Image explorations

This was a page I created in order to integrate images into cultural and geographical exploration. It's quite basic and not that good but it helped me understand the use of images more comprehensively. In this page I posed as a monkey called Mixie who goes on a journey from Gibraltar to Morocco. The page is designed for preschoolers. I'm aware preschoolers won't be able to read so maybe this page could be for grade 1 or 2. The factual information I got was mostly from Wikipedia, which I understand is not a very reliable site. If I did something like this professionally I would use better resources. Also in the first video I don't think I pronounced 'Gibraltar' correctly.

In a real class situation something like this would be done with the children's help. The teacher could encourage children to draw maps and talk about the culture they learnt. As Moodle (2011) suggested something should never be entirely done by the teacher. This page would be much more fun for students to explore if they could create it themselves. Some ideas I got included each child having their own page and posing as animal from the country they were exploring. They could make something similar to what I've made. Afterwards each child could share the information and pages they'd made. As I said before it could much more elaborate than this. Children could use prezis, podcasts and glogs with consideration to content learnt rather than fancy tools used.

Anyway I'm glad I made this because it was an insightful learning journey for myself. It's amazing how much I learnt about Morocco and Gibraltar in . I'll let the production begin now.

Hello Everyone. My name is Mixie the Gibraltar Monkey

Welcome to my introduction to Africa! 'Gibraltar Monkey' by Fr Antunes from

Before I show some images of Africa I want to show you where I come from...


I did actually manage to find a map. As you can see Gibraltar is just between Africa and Spain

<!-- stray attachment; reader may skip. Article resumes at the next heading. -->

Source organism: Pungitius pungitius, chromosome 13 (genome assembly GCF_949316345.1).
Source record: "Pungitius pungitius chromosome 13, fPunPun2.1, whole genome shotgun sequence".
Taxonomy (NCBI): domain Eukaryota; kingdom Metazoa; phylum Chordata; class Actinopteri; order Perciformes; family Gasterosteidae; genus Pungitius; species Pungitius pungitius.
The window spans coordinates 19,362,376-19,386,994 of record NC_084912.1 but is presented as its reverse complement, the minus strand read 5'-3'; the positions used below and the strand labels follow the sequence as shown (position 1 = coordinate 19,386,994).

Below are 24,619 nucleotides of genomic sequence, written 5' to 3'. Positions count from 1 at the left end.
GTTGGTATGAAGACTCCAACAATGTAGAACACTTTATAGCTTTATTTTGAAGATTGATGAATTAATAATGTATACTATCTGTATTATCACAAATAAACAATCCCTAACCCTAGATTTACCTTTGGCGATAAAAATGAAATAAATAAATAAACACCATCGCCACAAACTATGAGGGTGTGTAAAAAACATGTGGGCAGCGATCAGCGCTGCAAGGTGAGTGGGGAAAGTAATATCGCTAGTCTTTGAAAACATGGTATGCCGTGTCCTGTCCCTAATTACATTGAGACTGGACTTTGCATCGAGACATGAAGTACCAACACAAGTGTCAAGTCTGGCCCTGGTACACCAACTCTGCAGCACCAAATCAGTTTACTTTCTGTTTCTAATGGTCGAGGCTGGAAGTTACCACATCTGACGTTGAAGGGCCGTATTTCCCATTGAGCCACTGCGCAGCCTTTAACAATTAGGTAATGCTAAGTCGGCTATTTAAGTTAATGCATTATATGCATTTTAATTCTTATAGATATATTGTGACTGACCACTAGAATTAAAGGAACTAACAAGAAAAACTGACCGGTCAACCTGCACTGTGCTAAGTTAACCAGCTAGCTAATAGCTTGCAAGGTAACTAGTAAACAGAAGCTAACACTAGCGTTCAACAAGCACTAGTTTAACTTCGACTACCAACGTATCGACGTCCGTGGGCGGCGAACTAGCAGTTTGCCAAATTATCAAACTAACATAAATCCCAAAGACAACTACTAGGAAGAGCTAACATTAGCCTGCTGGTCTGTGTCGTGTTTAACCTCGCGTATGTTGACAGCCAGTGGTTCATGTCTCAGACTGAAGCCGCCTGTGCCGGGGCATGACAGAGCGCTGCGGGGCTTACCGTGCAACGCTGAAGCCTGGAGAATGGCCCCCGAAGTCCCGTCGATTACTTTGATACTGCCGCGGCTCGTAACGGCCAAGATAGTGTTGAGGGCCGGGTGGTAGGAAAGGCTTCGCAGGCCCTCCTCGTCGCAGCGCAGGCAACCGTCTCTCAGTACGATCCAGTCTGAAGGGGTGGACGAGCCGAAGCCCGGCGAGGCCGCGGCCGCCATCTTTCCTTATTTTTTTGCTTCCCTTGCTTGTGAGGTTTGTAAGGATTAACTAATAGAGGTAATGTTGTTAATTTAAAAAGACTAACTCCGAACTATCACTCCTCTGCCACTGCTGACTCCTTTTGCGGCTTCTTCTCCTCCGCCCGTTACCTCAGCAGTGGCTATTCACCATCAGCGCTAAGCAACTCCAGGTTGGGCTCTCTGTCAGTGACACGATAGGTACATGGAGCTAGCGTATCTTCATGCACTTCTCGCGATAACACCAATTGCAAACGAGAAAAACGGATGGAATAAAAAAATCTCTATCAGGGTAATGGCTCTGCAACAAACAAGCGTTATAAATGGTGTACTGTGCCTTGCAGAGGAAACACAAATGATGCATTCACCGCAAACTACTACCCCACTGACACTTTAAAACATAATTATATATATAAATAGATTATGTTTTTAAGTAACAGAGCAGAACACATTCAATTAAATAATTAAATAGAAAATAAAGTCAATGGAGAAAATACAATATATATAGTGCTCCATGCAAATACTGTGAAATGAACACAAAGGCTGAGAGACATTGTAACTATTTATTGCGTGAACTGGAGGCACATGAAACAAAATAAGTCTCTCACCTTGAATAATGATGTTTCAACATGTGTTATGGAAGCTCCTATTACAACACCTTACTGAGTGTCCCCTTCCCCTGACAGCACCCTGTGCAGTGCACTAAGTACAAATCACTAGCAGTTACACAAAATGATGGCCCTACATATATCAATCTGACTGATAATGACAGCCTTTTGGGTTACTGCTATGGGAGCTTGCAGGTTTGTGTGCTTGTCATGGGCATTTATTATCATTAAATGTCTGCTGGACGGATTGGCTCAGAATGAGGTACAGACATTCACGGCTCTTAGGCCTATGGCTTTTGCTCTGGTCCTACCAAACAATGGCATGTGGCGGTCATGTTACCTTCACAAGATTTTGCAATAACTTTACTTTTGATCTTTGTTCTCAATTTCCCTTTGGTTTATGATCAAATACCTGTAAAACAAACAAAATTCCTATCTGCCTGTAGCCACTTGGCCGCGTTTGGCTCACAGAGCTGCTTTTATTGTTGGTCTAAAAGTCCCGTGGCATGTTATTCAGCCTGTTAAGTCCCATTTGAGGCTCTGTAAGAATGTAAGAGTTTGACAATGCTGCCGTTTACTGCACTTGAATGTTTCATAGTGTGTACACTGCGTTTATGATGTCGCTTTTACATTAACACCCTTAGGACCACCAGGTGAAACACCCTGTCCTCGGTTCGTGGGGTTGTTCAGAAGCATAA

Orignal image 'European book mooches' by Brendan Riley from

You may think that Spain and Africa are joined. Actually, they are not and I can prove it with my next picture.

'Africa, seen from Gibraltar' by Mingo Hagen from

It's hard to imagine that such a large sea 'the Mediterranean Sea' (they call it) has a such a small opening. This tiny stretch of see is called the 'Strait of Gibraltar'. I could swim across there if monkeys could swim! And if the sharks didn't get me (I don't know anything about sharks).

He's another photo of Gibraltar Rock

'Rock of Gibraltar' by BBM Explorer from

Gibraltar Rock is where I live. It currently a nature reserve and is home to about 250 other monkeys like me (Wikipedia, 2011). There are many tunnel networks within the rocks (Wikipedia, 2011). It would be interesting to explore these!

Another interesting fact is that this rock is a port (a quite important one) (Wikipedia, 2011).

Image 'Sven & Amanda-184' by John Hope from

So now I've shown you Gibraltar let's cross the Gibraltar Strait into Africa!

Morocco is the country directly below Africa. So what is Morocco like?

Is it sandy? Is it lush? Is it dry? Are there lots of mountains or is it flat and grassy? How about I show you some pictures and we can find out. First let's look at a map so we know EXACTLY where Morocco is.

Original image 'Colour line contacts in Africa' by Color line from

How about I show a funny skewed photo of Africa!

'Africa' by Hitchster from

Sorry. That made me feel sick too. But it's good to get different persepctives. How about we try one more?

'Earth' by Eelke Dekker from

This is Africa from a horizontal perspective. There's Gibraltar and Morocco, way up the top of Africa.

Now that we've really explored our geography I can show you the photos of Morocco, which I've been waiting for. See what you think?

First I have some photos of the Atlas Mountains. Where are they? Look at the map below (sorry I did promise no more maps).